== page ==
For those who don’t know, Intronaut are a band from Los Angeles that play a mindbending, jazzy, highly technical style of metal, with elements of post-metal and stoner sludge. The Direction of Last Things came out over four years ago, and Fluid Existential Inversions marks the longest break between albums for the four-piece, not least due to line-up changes and a small hiatus. After former drummer Danny Walker was fired after domestic abuse allegations a couple of years ago, Intronaut have brought in Alex Rüdinger, known for his stickswork in Whitechapel and the Faceless. With large boots to fill, can Rüdinger do it? In short, yes. His chops are just as impressive as anything Intronaut have done previously. As strong as their preceding albums have been, Fluid Existential Inversions raises the bar even more in terms of musicality and quality of songcrafting.
After a short intro that sets the scene for the album, ‘Cubensis’ is the first ‘proper’ track on the album. Released previously as a single, it is a shifting, mind-boggling track that allows the bass to take the lead in many sections as dual guitars battle it out at the top. The drumming is simply crazy, as it weaves in and out of intricate jazz rhythms, locked in with the guitars. Rüdinger also employs some jaw-droppingly impressive percussion patterns on ‘The Cull’. ‘Contrapasso’ is a little more straightforward in approach, but with all the same power. It has a beautiful, ethereal section from the middle, which sends the listener up into space. Intronaut are experts in creating these floating atmospheres, honed to near perfection over their many years of experience in the band. With soft, well-harmonised vocals phrased from far outside the heavy metal genre, Intronaut do not settle for complacency for one second. The softer moments are sprinkled throughout the album, and provide a beautiful contrast to the dizzyingly heavy sections.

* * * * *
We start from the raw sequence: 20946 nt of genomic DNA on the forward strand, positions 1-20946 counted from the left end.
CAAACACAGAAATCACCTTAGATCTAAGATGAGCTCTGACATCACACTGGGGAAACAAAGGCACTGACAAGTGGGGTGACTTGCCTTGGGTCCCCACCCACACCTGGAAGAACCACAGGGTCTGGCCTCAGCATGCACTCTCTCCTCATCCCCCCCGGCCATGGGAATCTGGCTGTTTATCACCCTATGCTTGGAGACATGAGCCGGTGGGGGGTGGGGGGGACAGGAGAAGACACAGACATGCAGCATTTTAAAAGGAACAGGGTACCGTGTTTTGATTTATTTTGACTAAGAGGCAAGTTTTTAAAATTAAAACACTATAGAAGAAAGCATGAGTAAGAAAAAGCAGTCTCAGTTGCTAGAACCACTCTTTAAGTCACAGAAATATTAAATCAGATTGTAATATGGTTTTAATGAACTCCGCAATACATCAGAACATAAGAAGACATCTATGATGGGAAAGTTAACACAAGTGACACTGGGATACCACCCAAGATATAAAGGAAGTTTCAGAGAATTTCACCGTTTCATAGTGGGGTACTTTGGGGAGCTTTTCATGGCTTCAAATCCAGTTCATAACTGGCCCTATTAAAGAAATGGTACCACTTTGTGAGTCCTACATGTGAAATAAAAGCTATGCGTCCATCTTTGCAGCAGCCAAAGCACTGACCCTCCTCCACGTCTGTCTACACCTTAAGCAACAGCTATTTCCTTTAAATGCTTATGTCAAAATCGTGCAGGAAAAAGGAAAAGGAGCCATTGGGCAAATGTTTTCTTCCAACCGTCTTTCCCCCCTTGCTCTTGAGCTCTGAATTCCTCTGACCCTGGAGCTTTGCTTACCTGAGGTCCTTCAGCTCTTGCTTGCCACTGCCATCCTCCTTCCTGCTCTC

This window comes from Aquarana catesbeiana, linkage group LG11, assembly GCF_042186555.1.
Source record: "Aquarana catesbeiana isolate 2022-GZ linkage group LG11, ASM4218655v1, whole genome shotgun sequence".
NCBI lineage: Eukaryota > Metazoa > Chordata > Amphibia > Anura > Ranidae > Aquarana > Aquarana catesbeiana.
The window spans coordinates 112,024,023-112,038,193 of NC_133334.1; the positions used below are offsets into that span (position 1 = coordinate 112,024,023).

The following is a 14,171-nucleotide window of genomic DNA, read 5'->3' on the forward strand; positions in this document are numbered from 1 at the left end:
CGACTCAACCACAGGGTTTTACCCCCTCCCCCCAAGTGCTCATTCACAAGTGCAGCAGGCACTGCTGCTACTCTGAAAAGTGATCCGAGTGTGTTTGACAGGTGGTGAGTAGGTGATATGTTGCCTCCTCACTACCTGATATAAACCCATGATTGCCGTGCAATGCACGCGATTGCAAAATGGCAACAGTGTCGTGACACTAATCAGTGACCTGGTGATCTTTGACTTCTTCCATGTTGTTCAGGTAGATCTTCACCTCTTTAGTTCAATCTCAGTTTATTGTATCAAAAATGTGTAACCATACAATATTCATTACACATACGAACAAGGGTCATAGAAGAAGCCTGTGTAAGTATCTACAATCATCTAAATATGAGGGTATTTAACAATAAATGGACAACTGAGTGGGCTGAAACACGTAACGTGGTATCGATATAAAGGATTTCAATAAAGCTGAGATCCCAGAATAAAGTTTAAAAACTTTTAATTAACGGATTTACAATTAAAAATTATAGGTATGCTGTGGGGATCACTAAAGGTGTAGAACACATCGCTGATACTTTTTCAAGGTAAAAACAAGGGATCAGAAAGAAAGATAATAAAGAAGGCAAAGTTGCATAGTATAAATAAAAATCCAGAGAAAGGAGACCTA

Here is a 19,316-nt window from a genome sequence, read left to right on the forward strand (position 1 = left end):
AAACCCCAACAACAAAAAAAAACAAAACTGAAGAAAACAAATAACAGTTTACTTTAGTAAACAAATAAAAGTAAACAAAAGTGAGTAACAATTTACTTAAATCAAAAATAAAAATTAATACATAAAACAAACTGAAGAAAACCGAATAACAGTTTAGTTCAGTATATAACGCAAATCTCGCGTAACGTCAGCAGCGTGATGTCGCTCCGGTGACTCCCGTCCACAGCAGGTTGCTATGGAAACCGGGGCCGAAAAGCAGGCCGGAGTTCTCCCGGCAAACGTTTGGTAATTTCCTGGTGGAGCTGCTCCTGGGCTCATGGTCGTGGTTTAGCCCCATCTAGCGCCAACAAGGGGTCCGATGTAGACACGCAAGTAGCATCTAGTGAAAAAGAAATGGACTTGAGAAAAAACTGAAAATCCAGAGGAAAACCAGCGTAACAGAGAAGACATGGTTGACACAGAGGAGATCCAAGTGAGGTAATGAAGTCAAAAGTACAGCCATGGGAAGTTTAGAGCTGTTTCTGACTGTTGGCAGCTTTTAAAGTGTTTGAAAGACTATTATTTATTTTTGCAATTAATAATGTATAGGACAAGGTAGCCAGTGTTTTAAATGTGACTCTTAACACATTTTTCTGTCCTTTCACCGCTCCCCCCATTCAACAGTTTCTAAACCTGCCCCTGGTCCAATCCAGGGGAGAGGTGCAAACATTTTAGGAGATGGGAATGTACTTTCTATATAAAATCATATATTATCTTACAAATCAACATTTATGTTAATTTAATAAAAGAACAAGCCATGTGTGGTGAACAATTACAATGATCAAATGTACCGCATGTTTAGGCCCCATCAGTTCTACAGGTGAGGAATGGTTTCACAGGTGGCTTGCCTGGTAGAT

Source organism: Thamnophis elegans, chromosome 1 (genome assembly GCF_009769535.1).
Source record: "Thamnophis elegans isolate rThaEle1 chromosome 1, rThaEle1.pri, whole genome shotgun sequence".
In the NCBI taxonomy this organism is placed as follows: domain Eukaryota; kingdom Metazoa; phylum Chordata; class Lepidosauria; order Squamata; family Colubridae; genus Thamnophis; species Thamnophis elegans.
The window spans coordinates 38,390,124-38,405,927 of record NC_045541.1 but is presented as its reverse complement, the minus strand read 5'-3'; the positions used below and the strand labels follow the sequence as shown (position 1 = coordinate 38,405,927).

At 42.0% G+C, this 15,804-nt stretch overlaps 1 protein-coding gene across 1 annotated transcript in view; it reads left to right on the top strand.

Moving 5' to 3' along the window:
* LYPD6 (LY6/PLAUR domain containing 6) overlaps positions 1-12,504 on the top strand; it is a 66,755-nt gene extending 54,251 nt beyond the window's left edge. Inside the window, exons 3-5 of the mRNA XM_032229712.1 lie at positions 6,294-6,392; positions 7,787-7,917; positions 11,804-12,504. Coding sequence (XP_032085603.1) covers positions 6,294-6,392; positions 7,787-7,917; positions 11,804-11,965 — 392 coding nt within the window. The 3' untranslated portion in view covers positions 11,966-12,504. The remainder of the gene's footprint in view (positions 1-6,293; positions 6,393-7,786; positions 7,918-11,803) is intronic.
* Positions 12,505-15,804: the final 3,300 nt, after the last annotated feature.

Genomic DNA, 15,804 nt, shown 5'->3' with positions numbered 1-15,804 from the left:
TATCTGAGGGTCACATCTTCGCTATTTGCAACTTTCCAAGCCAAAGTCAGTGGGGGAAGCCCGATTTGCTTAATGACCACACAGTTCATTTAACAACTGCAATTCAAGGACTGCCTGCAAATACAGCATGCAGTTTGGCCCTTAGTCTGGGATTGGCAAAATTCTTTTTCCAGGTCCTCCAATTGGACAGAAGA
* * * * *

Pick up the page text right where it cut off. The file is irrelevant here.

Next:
It could be easy to focus on the lighter parts of an album, as an obvious contrast when examining an album in the metal genre. Yet ‘Pangloss’ has an absolutely crushing opening section, and even goes to evoke Meshuggah. Their heavy sections have a bludgeoning sludgy quality, but still as if the riffs have transcended above typical –isms from this genre. Fluid Existential Inversions seems to have benefitted somewhat with the absence of ‘excessively’ long song lengths, with only a single track reaching over seven and a half minutes. This has taken nothing away from their ambitious approach to songwriting, and each track still flows from section to section, which may be disparate in isolation, but as a collective are highly cohesive.
It feels as if Intronaut can only get better and better as time passes. With a myriad of elements to the music, this is no easy listening, although it is easy to listen to in the sense of the slick production, where no note goes unheard, buried in the mix on any instrument. Each different soundscape drifts in and out seamlessly. Intronaut have proved on Fluid Existential Inversions that they are the modern masters of combining dreamy atmospheres, brutal metal grooves and jazzy, proggy wizardry. Long may they reign.